By Anthony Scioli


Recently Japan’s 77 year old Emperor Akihito implored his people “not to abandon hope”.  This may have struck some Westerners as odd since Japan is an Eastern country largely dominated by Buddhism and Shinto, faith traditions that many associate with mindfulness, acceptance and renunciation rather than hope for the future, transformation, or worldly pursuits.  In fact, it is not uncommon to find Westerners who believe that “hope” does not even exist in the East.  For many American intellectuals, particularly psychologists, hope is associated with the pursuit of specific, concrete goals.  Surely the emperor did not have this kind of hope in mind when he made his appeal?

Hope is not an exclusively western, Judeo-Christian virtue.  There are words for hope in Apache (ndahondii) and Swahili (matumaini) as well as Persian (omid), to name just a few examples.  The largest lab within the International Space Station is called “Kibou”, which means “hope” in Japanese.  But what is hope?  Is it one thing or many things?  What can we learn about hope from the Japanese experience?  In turn, what can the Japanese learn from “hope”?   Can these lessons be combined to form a better psycho-social-spiritual disaster kit?

The kanji for hope

What can we learn about hope from the Japanese?

It is true that hope is partly about goals and mastery.  However, while academic psychologists have tended to conceptualize hope in terms of goal expectancies and narrow-focused probability estimates, the hopes of the common man or woman tend to be more transcendent, more global, and value-laden.  A hope is not a wish.  Unlike optimism, hope is not ego-centered but collaborative, rooted in empowerment and focused on a higher plane of success.   Ironically, the well-known “secondary” or “indirect” control processes (sometimes called “soft power” in business circles) favored in the East are more line with the nature of hopeful mastery than academic psychology’s goal-centered view of hope.   In Japan, the story of the “Fukushima Fifty” has provided a good example of collaborative mastery oriented around a higher goal.  These are the fifty employees of the damaged Fukushima nuclear power company that agreed to continue in the effort to stabilize the plant despite the inevitable exposure to toxic levels of radiation.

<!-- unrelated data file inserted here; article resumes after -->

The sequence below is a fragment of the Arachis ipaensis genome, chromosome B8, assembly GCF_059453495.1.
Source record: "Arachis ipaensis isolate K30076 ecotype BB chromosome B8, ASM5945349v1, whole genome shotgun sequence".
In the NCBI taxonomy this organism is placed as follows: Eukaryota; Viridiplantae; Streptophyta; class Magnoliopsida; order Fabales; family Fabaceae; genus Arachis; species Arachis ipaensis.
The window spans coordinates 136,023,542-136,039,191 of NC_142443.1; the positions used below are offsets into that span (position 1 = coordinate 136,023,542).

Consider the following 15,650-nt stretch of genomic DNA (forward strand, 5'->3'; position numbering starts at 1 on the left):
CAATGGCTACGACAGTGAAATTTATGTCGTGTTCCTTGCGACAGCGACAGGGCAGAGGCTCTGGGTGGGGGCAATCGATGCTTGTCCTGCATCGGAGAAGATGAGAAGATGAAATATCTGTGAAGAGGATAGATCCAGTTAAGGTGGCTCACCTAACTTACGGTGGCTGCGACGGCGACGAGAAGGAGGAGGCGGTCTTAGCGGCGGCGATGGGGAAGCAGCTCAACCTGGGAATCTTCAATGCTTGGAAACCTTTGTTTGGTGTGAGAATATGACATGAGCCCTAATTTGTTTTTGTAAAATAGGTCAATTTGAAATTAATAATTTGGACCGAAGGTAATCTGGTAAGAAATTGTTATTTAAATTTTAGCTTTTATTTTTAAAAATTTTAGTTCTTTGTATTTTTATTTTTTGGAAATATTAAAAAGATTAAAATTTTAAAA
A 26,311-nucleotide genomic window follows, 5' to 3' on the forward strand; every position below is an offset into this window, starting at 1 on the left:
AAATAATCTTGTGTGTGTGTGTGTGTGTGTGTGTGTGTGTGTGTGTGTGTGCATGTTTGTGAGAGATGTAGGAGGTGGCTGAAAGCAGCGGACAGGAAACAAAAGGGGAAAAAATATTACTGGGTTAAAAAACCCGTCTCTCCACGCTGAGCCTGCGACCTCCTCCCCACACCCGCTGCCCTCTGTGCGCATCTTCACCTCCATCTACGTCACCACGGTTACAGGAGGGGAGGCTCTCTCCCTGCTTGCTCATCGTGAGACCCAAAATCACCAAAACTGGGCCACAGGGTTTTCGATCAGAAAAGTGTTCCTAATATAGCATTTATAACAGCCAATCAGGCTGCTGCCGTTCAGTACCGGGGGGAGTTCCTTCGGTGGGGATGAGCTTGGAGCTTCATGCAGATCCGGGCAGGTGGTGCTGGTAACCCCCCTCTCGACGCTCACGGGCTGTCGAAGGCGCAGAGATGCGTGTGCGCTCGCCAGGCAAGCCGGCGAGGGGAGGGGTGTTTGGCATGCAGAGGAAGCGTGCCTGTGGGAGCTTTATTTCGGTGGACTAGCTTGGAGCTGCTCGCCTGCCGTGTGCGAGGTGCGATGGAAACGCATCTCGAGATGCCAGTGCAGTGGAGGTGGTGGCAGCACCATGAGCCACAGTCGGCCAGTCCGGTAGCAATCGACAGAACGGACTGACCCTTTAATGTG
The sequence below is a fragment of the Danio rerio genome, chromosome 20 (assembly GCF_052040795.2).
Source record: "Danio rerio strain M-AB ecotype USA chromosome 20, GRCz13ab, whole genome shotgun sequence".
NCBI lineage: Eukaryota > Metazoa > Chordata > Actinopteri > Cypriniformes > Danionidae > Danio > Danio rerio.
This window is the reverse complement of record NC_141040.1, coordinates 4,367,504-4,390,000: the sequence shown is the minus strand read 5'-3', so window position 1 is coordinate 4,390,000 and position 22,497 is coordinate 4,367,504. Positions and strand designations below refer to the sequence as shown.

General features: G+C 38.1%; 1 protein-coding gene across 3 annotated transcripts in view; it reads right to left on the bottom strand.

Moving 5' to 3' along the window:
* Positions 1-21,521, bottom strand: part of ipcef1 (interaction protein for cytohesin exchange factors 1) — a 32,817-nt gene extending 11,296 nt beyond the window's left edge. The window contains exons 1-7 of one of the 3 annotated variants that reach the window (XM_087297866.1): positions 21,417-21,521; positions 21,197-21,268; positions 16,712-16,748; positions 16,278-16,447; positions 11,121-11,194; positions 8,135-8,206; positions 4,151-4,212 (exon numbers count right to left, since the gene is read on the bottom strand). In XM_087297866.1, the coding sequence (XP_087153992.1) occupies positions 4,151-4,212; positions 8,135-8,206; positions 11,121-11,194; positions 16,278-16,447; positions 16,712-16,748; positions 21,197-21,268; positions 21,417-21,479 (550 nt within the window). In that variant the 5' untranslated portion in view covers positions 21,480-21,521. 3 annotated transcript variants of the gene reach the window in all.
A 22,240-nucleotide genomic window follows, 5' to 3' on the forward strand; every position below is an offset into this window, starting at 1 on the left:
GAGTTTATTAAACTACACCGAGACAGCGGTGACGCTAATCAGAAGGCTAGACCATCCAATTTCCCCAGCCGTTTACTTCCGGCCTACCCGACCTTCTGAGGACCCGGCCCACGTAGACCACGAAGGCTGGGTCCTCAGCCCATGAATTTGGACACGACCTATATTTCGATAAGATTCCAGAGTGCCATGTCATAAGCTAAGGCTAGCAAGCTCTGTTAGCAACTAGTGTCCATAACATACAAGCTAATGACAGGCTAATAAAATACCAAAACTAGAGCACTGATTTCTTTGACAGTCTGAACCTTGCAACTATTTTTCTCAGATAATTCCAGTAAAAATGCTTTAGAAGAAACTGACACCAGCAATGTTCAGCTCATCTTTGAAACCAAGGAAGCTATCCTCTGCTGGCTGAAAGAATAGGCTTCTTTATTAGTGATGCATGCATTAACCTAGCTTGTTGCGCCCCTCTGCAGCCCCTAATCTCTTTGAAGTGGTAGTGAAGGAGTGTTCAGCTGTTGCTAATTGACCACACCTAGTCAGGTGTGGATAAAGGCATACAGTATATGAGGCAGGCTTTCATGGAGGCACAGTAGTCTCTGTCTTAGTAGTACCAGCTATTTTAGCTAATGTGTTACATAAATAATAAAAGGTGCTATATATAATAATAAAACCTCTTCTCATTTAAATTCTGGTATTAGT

Hope is about attachment.  In fact, attachments are probably the most important wellspring for the development of hope. However, if you peruse mainstream psychology, you will find little on hope and attachment.  The one exception is Erik Erikson who believed that trust was the root of basic hopefulness.   The philosopher Gabriel Marcel agreed with Erikson but added openness to the attachment portion of the hope equation. Again, it is curious that this dimension of hope is brought into bolder relief through contact with Japan, albeit a collectivist society, but one not typically associated with this presumably “Christian virtue”.

During a crisis, levels of civility, trust, and openness can quickly plummet.  This is unfortunate because these attachment-related aspects of hope can function as literal life-savers during an earthquake, flood, or other major disaster.

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3. Japanese Nuclear Crisis Explained Through Animated Toilet Humor

“Nuclear Boy Has a Stomachache” explains the nuclear crisis in Japan through animation. The cute scatalogical analogies illustrate the power of animation to creatively summarize complex ideas, but the positive spin on the situation reeks of propaganda. It would be interesting to learn who commissioned the piece.


Cartoon Brew: Leading the Animation Conversation | Permalink | No comment | Post tags: , , ,